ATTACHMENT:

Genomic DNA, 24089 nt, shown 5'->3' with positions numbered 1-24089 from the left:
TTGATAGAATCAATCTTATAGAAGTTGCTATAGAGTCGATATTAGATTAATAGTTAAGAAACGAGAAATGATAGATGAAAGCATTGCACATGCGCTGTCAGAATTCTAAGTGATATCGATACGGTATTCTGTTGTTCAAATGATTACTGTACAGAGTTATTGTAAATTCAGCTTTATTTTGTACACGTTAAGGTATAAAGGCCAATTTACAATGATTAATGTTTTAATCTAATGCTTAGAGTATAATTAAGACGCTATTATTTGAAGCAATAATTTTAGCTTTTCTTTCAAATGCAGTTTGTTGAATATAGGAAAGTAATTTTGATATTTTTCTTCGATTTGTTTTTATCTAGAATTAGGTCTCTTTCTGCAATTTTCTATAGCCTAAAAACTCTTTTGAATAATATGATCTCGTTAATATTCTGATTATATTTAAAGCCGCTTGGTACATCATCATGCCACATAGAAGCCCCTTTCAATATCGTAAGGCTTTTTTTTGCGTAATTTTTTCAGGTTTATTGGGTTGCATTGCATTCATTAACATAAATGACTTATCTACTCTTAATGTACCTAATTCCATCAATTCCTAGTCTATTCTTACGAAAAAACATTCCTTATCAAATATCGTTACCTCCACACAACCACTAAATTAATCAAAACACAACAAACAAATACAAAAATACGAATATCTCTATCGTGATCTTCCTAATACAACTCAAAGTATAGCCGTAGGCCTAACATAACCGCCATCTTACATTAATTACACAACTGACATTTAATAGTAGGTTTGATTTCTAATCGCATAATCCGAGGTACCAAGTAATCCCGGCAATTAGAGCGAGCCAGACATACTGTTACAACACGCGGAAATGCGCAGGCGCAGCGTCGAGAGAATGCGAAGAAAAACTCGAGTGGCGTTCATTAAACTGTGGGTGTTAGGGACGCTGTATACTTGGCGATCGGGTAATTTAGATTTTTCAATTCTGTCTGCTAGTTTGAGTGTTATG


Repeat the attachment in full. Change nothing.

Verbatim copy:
Genomic DNA, 24089 nt, shown 5'->3' with positions numbered 1-24089 from the left:
TTGATAGAATCAATCTTATAGAAGTTGCTATAGAGTCGATATTAGATTAATAGTTAAGAAACGAGAAATGATAGATGAAAGCATTGCACATGCGCTGTCAGAATTCTAAGTGATATCGATACGGTATTCTGTTGTTCAAATGATTACTGTACAGAGTTATTGTAAATTCAGCTTTATTTTGTACACGTTAAGGTATAAAGGCCAATTTACAATGATTAATGTTTTAATCTAATGCTTAGAGTATAATTAAGACGCTATTATTTGAAGCAATAATTTTAGCTTTTCTTTCAAATGCAGTTTGTTGAATATAGGAAAGTAATTTTGATATTTTTCTTCGATTTGTTTTTATCTAGAATTAGGTCTCTTTCTGCAATTTTCTATAGCCTAAAAACTCTTTTGAATAATATGATCTCGTTAATATTCTGATTATATTTAAAGCCGCTTGGTACATCATCATGCCACATAGAAGCCCCTTTCAATATCGTAAGGCTTTTTTTTGCGTAATTTTTTCAGGTTTATTGGGTTGCATTGCATTCATTAACATAAATGACTTATCTACTCTTAATGTACCTAATTCCATCAATTCCTAGTCTATTCTTACGAAAAAACATTCCTTATCAAATATCGTTACCTCCACACAACCACTAAATTAATCAAAACACAACAAACAAATACAAAAATACGAATATCTCTATCGTGATCTTCCTAATACAACTCAAAGTATAGCCGTAGGCCTAACATAACCGCCATCTTACATTAATTACACAACTGACATTTAATAGTAGGTTTGATTTCTAATCGCATAATCCGAGGTACCAAGTAATCCCGGCAATTAGAGCGAGCCAGACATACTGTTACAACACGCGGAAATGCGCAGGCGCAGCGTCGAGAGAATGCGAAGAAAAACTCGAGTGGCGTTCATTAAACTGTGGGTGTTAGGGACGCTGTATACTTGGCGATCGGGTAATTTAGATTTTTCAATTCTGTCTGCTAGTTTGAGTGTTATG